Density (9-20)
Chemical and Physical Changes (1-8)
Elements, Compound, and Mixtures (21-28)
Solutions, Suspensions, and Colloids (29-32)
12. List the different units used to measure the volume, mass, and density of solids and liquids.
Volume (for solid and liquid): Solid = centimeters cubed (cm3) and Liquid = milliliters (mL) Mass: grams (g) or kilograms (kg) Density (for solid and liquid): Solid = grams per centimeter cubed (g/cm3) and Liquid = grams per milliliters (g/mL).
1.Explain the difference between chemical and physical changes.
Chemical changes are changes in which two substances combine to create a new substance with different properties. They cannot always be reversed but sometimes they can be reversed with another chemical change. Physical changes occur when two substances are combined and each retains the same properties as the elements that make it up.
21. Define each of the following terms: element, compound, and mixture.
Element: a pure substance that is composed of only one type of atom. It cannot be broken down into simpler substances. Compound: a pure substance that is composed of two or more elements that are chemically combined. They combine to make a new substance with different properties. Compounds can only be separated by chemical reactions. Mixture: a substance that is composed of two or more elements that are physically combined. Each element keeps its own identity and properties. Mixtures can be physically separated.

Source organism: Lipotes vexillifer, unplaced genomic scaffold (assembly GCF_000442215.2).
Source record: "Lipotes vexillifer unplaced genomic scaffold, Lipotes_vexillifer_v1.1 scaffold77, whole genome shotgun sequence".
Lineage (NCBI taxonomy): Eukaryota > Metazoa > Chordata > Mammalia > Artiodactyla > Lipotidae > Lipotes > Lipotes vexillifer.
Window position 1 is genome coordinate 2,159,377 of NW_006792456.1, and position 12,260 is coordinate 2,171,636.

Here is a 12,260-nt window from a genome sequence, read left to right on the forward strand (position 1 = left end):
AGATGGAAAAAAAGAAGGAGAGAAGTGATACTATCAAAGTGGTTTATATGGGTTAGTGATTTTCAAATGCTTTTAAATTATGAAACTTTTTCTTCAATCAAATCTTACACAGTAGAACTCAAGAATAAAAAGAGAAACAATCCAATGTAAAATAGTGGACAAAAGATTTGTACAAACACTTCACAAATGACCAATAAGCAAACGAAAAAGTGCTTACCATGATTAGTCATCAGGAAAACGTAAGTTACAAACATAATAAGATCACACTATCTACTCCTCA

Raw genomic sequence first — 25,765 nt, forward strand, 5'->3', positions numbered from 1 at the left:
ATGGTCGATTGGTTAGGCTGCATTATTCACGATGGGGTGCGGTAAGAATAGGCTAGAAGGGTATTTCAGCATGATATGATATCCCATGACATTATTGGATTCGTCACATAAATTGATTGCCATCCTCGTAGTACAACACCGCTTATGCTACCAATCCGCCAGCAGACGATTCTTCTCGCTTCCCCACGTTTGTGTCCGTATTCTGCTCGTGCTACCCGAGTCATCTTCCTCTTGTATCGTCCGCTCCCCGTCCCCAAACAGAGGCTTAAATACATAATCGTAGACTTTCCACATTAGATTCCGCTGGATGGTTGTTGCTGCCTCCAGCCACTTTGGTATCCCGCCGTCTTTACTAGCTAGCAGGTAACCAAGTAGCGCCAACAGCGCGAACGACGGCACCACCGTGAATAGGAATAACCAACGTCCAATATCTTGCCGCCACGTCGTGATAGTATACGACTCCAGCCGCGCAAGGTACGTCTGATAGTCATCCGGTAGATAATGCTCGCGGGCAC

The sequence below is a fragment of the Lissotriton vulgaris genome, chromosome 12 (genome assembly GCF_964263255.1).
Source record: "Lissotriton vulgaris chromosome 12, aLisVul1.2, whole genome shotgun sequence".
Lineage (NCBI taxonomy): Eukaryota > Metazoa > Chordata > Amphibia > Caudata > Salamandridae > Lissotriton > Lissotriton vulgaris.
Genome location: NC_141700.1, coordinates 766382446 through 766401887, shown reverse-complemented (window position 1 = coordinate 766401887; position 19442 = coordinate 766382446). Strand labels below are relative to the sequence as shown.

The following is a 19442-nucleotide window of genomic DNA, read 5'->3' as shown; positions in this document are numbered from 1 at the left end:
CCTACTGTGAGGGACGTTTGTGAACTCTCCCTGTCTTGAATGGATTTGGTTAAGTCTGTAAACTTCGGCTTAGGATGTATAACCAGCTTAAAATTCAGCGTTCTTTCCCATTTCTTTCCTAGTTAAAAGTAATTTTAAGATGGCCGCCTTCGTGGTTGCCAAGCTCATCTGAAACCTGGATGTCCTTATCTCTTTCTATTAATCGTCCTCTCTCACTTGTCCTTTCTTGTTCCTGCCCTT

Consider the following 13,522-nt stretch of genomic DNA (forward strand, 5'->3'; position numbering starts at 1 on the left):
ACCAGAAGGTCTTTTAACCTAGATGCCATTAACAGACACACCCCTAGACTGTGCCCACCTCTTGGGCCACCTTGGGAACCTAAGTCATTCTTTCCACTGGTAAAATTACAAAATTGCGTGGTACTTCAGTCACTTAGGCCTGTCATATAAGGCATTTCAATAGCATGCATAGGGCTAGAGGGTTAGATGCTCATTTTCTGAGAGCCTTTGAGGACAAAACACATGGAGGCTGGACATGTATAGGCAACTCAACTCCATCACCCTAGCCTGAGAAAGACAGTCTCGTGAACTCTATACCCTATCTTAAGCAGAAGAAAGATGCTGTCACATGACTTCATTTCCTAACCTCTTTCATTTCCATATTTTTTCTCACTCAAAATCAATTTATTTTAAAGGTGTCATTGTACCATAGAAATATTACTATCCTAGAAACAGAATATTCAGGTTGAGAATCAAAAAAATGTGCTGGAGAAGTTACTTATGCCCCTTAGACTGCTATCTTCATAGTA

29. Explain solute, solvent, and solution.
A solution is a homogeneous mixture of a solvent and a solute. The solute is the substance that is dissolved and the solvent is the substance that the solute is dissolved into. For example in a solution of salt water the salt is the solute and the water is the solvent.
16. What happens when you place an object with a density of 2.5g/cm3 into water that has a density of 1.0g/mL? Explain why your answer would happen.
The object would sink because it has a higher density than the water.
13. List the different tools that can be used to measure each of the following: Volume of a irregular shaped solid Volume of a regular shaped solid Volume of a liquid Mass Weight
Volume of a irregular shaped solid: graduated cylinder and water Volume of a regular shaped solid: ruler Volume of a liquid: graduated cylinder, beaker, measuring cup/spoon Mass: triple beam balance Weight: scale
7. List four different evidences of a chemical change.
Change in color, odor, the release of energy or heat, light, sounds, and bubbling or fizzing.
24. Compounds can only be broke down by a chemical change. List two specific ways to break down compounds.
adding heat or electrolysis (separating by electrical shock)